Net, October 2015
In the cover article for the October issue, I described some of the foundational approaches to using Google Analytics (and other analytics tools) to understand user behavior on website.
This book is a practical introduction to web analytics for user experience professionals. It covers the basics of how web analytics tools work, how to use them, ways to learn about users, how they got to your site, and what they do on your site, and integrating web analytics with user experience practice. It draws on my experience of forming the Pure Visibility Measurement team, which combined UX and analytics.
Carol Righi, Janice James, Michael Beasley, Donald L. Day, Jean E. Fox, Jennifer Gieber, Chris Howe, and Laconya Ruby
Journal of Usability Studies, Volume 8, Issue 13, May 2013
This article presents a set of best practices for analyzing card sorting data to derive an effective information architecture and navigation structure. It addresses methods of interpreting cluster analysis data matrixes and dendrograms generated by automated card sorting tools. And, it focuses on the details of making a decision about final categories and category labels. In short, it helps the UX professional make informed judgments when multiple interpretations of the data are possible.
User Experience Magazine: Volume 11, Issue 3, 2012
Web analytics is a quantitative data source that can help you plan usability tests and analyze test results. During planning, you can prioritize tasks by reviewing page view data on where users currently go on your site. Time on Page, Bounce Rate, and Exit Rate are high-level measures of how users interact with pages, and outliers signal pages that could be included in tasks to understand why users interact with those pages differently.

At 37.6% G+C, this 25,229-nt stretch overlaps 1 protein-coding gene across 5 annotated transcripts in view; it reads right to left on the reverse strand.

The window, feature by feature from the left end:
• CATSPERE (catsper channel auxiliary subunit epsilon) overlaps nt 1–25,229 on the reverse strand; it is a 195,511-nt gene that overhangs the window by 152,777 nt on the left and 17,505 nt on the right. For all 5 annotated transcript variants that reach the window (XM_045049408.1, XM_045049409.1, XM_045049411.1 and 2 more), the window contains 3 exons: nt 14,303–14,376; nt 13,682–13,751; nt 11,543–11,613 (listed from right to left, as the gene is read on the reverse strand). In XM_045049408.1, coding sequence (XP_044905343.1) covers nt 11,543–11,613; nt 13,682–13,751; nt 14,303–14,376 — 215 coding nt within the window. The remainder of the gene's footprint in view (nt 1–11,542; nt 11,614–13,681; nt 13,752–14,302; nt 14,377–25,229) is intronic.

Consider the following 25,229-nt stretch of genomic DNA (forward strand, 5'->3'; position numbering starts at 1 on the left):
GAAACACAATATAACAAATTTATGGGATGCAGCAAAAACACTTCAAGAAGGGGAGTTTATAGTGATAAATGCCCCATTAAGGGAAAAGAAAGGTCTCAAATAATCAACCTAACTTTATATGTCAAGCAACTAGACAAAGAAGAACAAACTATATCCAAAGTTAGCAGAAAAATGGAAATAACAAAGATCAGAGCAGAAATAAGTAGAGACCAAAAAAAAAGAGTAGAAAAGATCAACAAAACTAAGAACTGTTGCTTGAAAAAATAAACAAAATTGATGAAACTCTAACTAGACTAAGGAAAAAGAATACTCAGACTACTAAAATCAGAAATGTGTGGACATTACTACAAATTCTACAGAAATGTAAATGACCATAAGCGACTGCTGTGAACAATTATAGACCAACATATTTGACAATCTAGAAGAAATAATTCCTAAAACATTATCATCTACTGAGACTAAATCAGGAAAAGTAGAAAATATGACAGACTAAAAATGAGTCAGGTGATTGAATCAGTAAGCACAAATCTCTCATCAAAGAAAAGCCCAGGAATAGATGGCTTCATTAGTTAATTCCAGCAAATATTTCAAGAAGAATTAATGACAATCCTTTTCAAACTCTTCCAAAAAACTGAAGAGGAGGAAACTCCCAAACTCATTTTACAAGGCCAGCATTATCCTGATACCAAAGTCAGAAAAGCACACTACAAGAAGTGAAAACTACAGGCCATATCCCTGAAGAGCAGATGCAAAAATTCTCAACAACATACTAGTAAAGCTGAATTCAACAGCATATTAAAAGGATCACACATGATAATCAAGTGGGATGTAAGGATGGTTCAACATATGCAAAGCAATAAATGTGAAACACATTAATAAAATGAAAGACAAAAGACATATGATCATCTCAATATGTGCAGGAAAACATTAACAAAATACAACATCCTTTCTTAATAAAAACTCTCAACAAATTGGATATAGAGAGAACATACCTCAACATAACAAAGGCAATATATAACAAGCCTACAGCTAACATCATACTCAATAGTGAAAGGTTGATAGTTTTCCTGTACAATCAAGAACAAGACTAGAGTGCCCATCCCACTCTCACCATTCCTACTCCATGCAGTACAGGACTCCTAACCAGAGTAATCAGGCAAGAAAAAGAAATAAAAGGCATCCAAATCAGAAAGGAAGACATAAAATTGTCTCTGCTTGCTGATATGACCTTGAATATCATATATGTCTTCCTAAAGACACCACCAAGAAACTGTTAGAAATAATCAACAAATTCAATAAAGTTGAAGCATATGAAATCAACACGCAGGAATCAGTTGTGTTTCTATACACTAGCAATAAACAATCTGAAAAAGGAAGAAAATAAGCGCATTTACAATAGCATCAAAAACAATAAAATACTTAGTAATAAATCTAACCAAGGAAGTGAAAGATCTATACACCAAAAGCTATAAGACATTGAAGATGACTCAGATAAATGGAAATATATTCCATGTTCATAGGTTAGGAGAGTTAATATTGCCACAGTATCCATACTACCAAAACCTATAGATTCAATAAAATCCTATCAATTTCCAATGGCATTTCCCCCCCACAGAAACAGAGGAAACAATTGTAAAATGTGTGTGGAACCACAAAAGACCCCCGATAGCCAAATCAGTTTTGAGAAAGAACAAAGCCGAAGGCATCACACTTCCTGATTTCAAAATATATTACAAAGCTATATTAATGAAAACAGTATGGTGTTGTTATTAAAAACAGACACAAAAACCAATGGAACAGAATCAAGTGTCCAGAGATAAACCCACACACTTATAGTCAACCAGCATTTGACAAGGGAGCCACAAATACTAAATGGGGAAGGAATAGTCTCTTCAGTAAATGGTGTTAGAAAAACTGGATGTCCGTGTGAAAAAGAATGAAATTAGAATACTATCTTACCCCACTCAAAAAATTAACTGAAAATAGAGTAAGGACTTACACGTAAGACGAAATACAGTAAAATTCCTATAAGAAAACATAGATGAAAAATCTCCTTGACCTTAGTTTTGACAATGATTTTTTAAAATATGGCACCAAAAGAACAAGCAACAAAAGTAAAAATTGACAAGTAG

Learning about what pages users land on when they reach your site can help you construct realistic tasks that reflect actual paths users take when navigating the site. You can find potential problem areas or behavior that you want to understand by looking at where users come from to reach a page and where they go afterwards. The business goals configured in your analytics tool provide insight into what user actions are valuable to the business, helping you align your tasks with business goals.
After testing, you can verify findings with analytics data by seeing how well participants’ behavior corresponds with other users’ behavior, such as what pages they visit after leaving a particular page. Incorporating numbers from analytics into your report will help you make a stronger case for your findings.
User Experience Magazine: Volume 10, Issue 3, 2011
Web analytics deserves a place in the toolkit of every usability professional working with websites. It gives you another way to approach problems, helps you communicate the value of your work, and makes it easier for you to hold yourself accountable. It does this by providing another source of quantitative data, one with quick access to information about what users are doing on your website. This article discusses what can be measured through web analytics and how to choose specific user actions on a website to measure. n